Aurion feels like an African shonen manga, in the best possible way

One of the best things about the recent surge in indie game development is the chance to hear stories from so many different voices; voices that are all but locked out from the traditional, AAA route. The relative accessibility of game creation tools, running the gamut of complexity from Twine to Unreal Engrine, means that just about anyone who wants to can make a game.

One such person is Madiba Olivier, a Cameroon native who began work on a game Aurion with some friends way back in 2002. Since then, the game has gone through a number of iterations, and the development team has grown to 21 full-time staff, all Cameroonians. And now, finally, a public release of what’s now called Aurion: Legacy of the Kori-Odan is on the horizon.

I had a chance to play a work-in-progress press demo of the game, and I’m even more excited about it than I was before. It’s not unusual for people to draw comparisons to well-known games to try and give their Kickstarters a push, so while Kiro’o Games’ claims that Aurion is inspired by the early, 2D Tales games (Tales of Destiny in particular) piqued my interest, I was at least a little bit skeptical.

Playing the demo put whatever concerns I may have had to rest. The Tales influence is immediately apparent in the fluid, fast-paced combat, and even if Kiro’o hadn’t drawn the comparison already, it’s one I’d be making. Like Tales and Guilty Gear (another cited influence), the action is frantic and fast-paced, and even though you’ll be pressing buttons near constantly, mindless button mashing is a good way to get yourself killed. Guarding and dodging are fundamental skills, and being mindful of your positioning, that of your enemies, and the trajectory of your various attacks is key.

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The combat is quite simple on a purely mechanical level, but with depth that I imagine will only become even more impressive in the full game, with the true extent of the RPG systems available to explore. When it all comes together perfectly, the flow and kineticism of the whole affair becomes stark – yes, it’s a fight, but with the beauty and artistry of a carefully choreographed dance.

Like any good JRPG – and yes, this is a JRPG through and through, even if it’s not made in Japan – story is a big factor in Aurion, and what’s on offer is fascinating. It has the feel of a shōnen manga, but with a setting, plot, and aesthetic design that’s decidedly African. Kiro’o have drawn on a myriad of African mythologies to craft the story of Enzo Kori-Odan, the recently-crowned King of Zama, and his Queen, Erine Evou. What should be the couple’s happiest day – their wedding, and Enzo’s coronation – turns into a disaster when Erine’s brother decides to try and take Zama for himself.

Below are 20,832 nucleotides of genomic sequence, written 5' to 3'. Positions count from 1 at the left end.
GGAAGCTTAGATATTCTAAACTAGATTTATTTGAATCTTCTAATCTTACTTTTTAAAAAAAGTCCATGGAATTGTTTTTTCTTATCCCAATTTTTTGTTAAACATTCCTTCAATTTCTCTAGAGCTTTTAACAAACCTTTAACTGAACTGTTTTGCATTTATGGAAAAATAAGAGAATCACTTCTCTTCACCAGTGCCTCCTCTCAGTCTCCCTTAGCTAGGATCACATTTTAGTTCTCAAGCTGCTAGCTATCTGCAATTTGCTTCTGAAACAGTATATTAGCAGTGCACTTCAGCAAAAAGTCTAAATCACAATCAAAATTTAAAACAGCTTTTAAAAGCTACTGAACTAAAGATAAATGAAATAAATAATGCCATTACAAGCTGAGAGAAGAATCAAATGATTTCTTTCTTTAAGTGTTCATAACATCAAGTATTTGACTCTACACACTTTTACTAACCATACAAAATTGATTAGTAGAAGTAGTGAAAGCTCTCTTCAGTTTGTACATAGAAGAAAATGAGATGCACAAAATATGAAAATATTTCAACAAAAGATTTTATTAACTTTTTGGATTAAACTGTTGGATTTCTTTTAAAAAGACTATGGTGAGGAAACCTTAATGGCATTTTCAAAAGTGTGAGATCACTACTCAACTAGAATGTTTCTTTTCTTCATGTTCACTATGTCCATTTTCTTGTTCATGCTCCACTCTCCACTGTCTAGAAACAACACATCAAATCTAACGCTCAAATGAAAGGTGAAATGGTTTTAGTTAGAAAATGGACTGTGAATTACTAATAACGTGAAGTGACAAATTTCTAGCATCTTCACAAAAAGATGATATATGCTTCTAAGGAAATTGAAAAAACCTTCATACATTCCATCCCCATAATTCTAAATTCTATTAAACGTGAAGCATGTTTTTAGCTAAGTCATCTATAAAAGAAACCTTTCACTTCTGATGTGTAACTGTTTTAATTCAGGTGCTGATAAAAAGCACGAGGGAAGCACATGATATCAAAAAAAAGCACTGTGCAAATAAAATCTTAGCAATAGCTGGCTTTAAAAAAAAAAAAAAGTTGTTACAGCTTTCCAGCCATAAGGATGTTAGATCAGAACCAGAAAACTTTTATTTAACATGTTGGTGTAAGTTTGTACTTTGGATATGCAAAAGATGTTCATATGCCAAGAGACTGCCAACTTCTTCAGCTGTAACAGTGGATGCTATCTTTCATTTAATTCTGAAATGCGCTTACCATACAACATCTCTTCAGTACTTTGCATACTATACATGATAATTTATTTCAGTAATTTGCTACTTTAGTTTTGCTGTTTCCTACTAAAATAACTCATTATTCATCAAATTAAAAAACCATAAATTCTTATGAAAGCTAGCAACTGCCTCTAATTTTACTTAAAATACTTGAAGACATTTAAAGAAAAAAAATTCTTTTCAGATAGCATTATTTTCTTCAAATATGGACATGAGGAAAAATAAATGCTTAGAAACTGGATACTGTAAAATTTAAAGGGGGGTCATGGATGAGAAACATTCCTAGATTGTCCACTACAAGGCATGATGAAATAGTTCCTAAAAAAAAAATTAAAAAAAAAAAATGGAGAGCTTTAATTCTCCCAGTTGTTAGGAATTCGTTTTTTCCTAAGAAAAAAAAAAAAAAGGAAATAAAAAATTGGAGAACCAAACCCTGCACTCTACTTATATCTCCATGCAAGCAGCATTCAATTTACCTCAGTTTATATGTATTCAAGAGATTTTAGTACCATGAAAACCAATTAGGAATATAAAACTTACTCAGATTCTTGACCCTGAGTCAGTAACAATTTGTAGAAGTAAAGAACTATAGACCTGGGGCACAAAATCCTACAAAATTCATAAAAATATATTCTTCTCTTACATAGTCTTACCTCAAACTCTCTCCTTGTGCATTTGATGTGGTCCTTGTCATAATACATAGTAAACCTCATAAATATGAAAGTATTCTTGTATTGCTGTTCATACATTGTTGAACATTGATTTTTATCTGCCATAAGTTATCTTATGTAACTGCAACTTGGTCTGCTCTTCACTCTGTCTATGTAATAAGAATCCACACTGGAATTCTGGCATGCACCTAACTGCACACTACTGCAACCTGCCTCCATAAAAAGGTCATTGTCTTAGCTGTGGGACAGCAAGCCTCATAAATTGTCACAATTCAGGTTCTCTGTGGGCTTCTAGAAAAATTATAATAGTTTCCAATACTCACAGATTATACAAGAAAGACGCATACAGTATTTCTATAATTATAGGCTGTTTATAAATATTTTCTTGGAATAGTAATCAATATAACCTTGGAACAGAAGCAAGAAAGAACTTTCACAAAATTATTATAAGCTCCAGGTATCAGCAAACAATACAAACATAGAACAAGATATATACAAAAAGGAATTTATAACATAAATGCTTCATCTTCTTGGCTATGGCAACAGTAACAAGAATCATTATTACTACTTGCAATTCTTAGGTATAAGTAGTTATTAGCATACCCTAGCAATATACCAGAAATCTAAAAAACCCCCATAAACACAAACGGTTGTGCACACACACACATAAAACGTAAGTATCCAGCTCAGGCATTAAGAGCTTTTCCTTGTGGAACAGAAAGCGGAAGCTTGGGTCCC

Enzo, Erine’s brother, and a number of other characters are “Aurionics” – fighters able to channel the energy of their ancestors to power up in combat. It’s like an African mythological take on turning Super Saiyan, complete with rivals stopping mid-fight to talk to each other while they charge up, and Enzo pushing himself beyond his limits and hurting himself in order to draw enough strength to overcome his brother-in-law. It sounds cheesy, and I guess on some level it is, but presentation is a fresh and fascinating take on familiar ideas.

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Speaking of presentation, Aurion looks and sounds amazing. The character designs are particularly impressive; they’re detailed, unique, and interesting, and beautifully brought to life with 2D sprites. Like so much of the game, the music has a strange and wonderful mix of Japanese and African influences, with traditional African instruments giving the poppy, upbeat tunes typical of JRPGs getting a new spin.

Like I said, what I played was a bit rough around the edges, which is to be expected of a pre-alpha build. There’s a ways to go yet as far as optimization goes, the occasional bug, and the English text could do with a proof-reader. But these are minor things that are easily fixed over time, and the core of Aurion is solid: an African-influenced JRPG, developed by one of Central Africa’s first game studios, that does a great job of channelling its Tales influences.

Aurion: Legacy of the Kori-Odan  has already met its initial goal on Kickstarter, and is working towards stretch goals that include a PlayStation 4 version. It’s due out next year, and even with 2016’s jam-packed JRPG schedule, this is a game that’s right up there with the big guys, at least for me.

Matthew Codd

Matthew is a writer based in Wellington. He loves all things pop culture, and is fascinated by its place in history and the wider social context.